The main change: that all new manual call points must have some variety of protective cover. This should help prevent accidental activation from impact and also should force users of the fire alarm system to lift the cover before activation, thereby adding an extra action to the process of pressing the alarm. This should help reduce the number of times the button is pressed accidentally and make anyone who intends to push the manual call point (whether maliciously or not) think about whether the alarm actually should be triggered.
Of course, covers for manual call points are not new pieces of equipment any many manufacturers have been producing them for some time. However, the new thing to remember here is that any new installation work must use a call point cover.
Does this mean retroactively fitting call point covers on all currently existing call points? The simple answer is: no. Not necessarily. The standard only really covers it for any new work undertaken since the publication the standard. However, should a client request an upgrade then of course this can be provided. Alternatively, this can be done at the next convenient time, for example at the next service. The decision about whether to retroactively fit covers on all manual call points in a building should be down to the Responsible Person or Duty Holder.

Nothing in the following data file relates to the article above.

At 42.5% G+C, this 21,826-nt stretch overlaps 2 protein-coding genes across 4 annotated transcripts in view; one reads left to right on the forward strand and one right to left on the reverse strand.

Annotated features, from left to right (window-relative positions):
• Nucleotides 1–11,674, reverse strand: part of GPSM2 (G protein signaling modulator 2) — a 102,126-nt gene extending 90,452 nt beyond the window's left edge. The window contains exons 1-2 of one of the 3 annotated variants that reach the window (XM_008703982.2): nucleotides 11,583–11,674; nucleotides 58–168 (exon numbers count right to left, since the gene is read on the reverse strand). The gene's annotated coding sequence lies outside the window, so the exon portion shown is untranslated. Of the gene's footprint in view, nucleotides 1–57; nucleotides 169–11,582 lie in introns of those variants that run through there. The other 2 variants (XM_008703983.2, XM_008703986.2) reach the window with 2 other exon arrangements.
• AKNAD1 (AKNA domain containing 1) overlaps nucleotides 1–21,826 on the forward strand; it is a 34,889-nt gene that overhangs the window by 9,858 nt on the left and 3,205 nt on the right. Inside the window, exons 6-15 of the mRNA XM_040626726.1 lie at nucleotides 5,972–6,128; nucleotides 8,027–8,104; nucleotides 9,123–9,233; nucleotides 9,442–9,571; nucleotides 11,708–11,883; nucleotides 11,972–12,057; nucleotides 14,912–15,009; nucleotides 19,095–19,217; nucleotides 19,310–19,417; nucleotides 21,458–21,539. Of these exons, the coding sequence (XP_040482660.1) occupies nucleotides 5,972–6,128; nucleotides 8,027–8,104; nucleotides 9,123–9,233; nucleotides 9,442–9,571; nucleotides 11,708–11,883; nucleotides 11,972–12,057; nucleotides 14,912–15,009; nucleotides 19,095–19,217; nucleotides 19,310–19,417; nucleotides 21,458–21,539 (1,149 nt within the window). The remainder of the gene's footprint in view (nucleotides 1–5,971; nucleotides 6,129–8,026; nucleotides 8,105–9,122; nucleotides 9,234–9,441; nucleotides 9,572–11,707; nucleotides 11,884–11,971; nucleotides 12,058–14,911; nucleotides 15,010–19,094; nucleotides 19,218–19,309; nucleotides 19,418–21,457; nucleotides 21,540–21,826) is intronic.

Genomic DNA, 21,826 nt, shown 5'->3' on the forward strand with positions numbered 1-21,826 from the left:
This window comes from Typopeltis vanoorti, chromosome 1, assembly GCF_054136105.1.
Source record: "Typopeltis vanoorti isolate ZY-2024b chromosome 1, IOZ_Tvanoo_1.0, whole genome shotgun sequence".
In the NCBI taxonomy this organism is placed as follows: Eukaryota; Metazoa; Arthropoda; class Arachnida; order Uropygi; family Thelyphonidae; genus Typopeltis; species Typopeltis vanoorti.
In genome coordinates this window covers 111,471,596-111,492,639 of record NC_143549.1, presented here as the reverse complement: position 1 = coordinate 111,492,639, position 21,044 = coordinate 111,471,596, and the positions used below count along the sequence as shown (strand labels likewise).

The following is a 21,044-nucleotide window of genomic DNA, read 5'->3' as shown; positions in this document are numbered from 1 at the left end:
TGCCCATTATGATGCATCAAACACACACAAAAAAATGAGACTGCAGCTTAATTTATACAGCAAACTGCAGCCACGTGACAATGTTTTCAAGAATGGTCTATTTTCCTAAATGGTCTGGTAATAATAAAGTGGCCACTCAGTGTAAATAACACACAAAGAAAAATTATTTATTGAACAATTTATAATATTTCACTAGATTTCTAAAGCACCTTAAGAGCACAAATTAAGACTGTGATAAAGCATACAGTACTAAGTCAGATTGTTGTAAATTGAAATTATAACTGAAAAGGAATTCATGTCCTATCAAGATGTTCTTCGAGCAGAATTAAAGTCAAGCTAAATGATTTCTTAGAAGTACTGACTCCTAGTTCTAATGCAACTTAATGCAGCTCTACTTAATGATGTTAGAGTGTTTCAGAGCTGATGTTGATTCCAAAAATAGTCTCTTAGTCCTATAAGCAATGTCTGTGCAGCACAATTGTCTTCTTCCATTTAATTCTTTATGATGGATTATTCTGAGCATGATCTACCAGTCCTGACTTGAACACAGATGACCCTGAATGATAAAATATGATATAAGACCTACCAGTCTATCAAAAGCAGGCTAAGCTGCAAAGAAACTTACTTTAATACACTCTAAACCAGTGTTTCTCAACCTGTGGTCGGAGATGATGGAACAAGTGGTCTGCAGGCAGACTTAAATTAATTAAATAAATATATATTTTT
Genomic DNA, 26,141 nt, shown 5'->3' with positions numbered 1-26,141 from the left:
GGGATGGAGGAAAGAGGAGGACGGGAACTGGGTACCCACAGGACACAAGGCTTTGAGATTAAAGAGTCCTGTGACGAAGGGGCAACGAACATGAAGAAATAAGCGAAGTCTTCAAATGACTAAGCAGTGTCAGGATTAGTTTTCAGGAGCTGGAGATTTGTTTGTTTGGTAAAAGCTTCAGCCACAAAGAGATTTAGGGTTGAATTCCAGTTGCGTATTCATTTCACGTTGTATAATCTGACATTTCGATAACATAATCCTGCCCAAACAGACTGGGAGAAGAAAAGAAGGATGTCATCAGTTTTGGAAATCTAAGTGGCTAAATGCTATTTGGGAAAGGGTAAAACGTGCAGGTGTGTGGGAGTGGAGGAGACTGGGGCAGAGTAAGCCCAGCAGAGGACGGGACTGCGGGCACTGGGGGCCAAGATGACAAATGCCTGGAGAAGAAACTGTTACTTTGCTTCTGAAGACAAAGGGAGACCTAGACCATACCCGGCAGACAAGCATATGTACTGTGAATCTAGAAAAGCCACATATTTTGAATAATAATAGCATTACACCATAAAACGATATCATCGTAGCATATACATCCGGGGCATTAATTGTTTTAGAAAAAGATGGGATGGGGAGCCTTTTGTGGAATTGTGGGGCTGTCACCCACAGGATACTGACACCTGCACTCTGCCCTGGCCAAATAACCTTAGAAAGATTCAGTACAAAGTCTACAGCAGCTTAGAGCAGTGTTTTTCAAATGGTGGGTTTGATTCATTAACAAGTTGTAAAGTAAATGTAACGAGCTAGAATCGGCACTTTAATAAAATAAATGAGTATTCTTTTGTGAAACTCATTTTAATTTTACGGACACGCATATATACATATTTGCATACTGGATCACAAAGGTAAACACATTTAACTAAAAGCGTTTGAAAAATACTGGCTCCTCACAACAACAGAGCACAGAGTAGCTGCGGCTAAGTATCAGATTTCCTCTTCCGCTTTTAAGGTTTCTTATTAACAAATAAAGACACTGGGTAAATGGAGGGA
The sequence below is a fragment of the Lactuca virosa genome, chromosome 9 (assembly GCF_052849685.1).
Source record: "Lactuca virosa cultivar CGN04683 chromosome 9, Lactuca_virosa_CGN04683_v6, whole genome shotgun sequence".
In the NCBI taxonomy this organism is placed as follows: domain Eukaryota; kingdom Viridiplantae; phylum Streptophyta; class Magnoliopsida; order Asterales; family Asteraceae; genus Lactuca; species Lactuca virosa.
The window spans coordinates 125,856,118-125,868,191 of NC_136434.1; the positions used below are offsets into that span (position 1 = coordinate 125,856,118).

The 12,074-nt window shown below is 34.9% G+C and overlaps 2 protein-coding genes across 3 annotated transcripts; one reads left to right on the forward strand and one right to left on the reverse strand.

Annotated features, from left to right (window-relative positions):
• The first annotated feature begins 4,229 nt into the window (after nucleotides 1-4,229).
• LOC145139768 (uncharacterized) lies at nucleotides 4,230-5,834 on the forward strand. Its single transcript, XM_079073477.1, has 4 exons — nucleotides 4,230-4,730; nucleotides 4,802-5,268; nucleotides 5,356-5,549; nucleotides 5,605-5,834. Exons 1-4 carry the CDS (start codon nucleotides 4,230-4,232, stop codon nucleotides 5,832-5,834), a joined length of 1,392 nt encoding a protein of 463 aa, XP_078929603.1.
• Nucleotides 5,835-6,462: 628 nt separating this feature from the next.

Another change in the update is point 20.1 – the ‘place of ultimate safety’, where the clause has been expanded to place emphasis on this. The reason for the change is because not all exits of a building are specifically designed as fire exits and during the course of a fire, people will use any exit (regardless of whether it is a designated fire exit). For example, some openings in the building envelope (such as a roller shutter door) are not normally considered as a pedestrian exit, but in an emergency are likely to be used as such. Therefore manual call points should be located on escape routes and, in particular, at all storey exits and all exits to open air that lead to an ultimate place of safety (whether or not the exits are specifically designated as fire exits).
In addition, the standard has also been updated in regards to multi-sensor detectors. Those that have fire sensitivity of BS EN 54-7 are now acknowledged as suitable for fire escape routes but their configuration must include smoke detector mode.